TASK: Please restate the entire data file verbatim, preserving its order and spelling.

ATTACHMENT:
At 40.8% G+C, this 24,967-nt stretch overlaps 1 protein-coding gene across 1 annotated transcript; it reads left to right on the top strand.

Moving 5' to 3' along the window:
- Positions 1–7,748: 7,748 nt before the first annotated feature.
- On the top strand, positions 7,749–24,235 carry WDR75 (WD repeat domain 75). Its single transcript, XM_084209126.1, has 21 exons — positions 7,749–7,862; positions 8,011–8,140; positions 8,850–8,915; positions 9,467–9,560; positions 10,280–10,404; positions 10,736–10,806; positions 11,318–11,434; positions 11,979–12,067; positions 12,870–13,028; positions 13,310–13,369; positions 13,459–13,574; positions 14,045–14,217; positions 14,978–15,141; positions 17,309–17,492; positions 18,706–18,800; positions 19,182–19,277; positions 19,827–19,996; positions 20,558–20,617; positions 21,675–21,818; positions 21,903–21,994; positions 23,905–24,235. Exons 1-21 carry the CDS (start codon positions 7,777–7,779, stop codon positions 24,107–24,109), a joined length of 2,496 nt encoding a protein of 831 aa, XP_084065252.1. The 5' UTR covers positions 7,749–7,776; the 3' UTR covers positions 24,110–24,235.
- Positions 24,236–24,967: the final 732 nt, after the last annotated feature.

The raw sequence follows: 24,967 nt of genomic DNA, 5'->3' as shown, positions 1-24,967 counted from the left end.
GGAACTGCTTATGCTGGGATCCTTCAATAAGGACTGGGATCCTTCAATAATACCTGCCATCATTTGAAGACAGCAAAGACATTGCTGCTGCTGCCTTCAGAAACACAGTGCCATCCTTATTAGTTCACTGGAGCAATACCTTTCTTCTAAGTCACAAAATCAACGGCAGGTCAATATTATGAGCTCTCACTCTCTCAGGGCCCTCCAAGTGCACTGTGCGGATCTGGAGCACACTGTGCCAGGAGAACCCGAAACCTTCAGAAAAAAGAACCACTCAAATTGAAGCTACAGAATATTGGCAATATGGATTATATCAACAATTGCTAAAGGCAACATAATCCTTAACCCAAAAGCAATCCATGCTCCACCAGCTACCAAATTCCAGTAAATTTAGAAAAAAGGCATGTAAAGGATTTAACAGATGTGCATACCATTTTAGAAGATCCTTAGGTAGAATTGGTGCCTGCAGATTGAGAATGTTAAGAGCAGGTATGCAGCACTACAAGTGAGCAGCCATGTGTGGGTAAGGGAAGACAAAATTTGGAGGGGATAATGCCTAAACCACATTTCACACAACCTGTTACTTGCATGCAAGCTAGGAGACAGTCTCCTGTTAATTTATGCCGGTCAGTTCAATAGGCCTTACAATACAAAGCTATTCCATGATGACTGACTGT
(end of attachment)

At 40.8% G+C, this 24,967-nt stretch overlaps 1 protein-coding gene across 1 annotated transcript; it reads left to right on the top strand.

Moving 5' to 3' along the window:
- Positions 1–7,748: 7,748 nt before the first annotated feature.
- On the top strand, positions 7,749–24,235 carry WDR75 (WD repeat domain 75). Its single transcript, XM_084209126.1, has 21 exons — positions 7,749–7,862; positions 8,011–8,140; positions 8,850–8,915; positions 9,467–9,560; positions 10,280–10,404; positions 10,736–10,806; positions 11,318–11,434; positions 11,979–12,067; positions 12,870–13,028; positions 13,310–13,369; positions 13,459–13,574; positions 14,045–14,217; positions 14,978–15,141; positions 17,309–17,492; positions 18,706–18,800; positions 19,182–19,277; positions 19,827–19,996; positions 20,558–20,617; positions 21,675–21,818; positions 21,903–21,994; positions 23,905–24,235. Exons 1-21 carry the CDS (start codon positions 7,777–7,779, stop codon positions 24,107–24,109), a joined length of 2,496 nt encoding a protein of 831 aa, XP_084065252.1. The 5' UTR covers positions 7,749–7,776; the 3' UTR covers positions 24,110–24,235.
- Positions 24,236–24,967: the final 732 nt, after the last annotated feature.

The raw sequence follows: 24,967 nt of genomic DNA, 5'->3' as shown, positions 1-24,967 counted from the left end.
GGAACTGCTTATGCTGGGATCCTTCAATAAGGACTGGGATCCTTCAATAATACCTGCCATCATTTGAAGACAGCAAAGACATTGCTGCTGCTGCCTTCAGAAACACAGTGCCATCCTTATTAGTTCACTGGAGCAATACCTTTCTTCTAAGTCACAAAATCAACGGCAGGTCAATATTATGAGCTCTCACTCTCTCAGGGCCCTCCAAGTGCACTGTGCGGATCTGGAGCACACTGTGCCAGGAGAACCCGAAACCTTCAGAAAAAAGAACCACTCAAATTGAAGCTACAGAATATTGGCAATATGGATTATATCAACAATTGCTAAAGGCAACATAATCCTTAACCCAAAAGCAATCCATGCTCCACCAGCTACCAAATTCCAGTAAATTTAGAAAAAAGGCATGTAAAGGATTTAACAGATGTGCATACCATTTTAGAAGATCCTTAGGTAGAATTGGTGCCTGCAGATTGAGAATGTTAAGAGCAGGTATGCAGCACTACAAGTGAGCAGCCATGTGTGGGTAAGGGAAGACAAAATTTGGAGGGGATAATGCCTAAACCACATTTCACACAACCTGTTACTTGCATGCAAGCTAGGAGACAGTCTCCTGTTAATTTATGCCGGTCAGTTCAATAGGCCTTACAATACAAAGCTATTCCATGATGACTGACTGT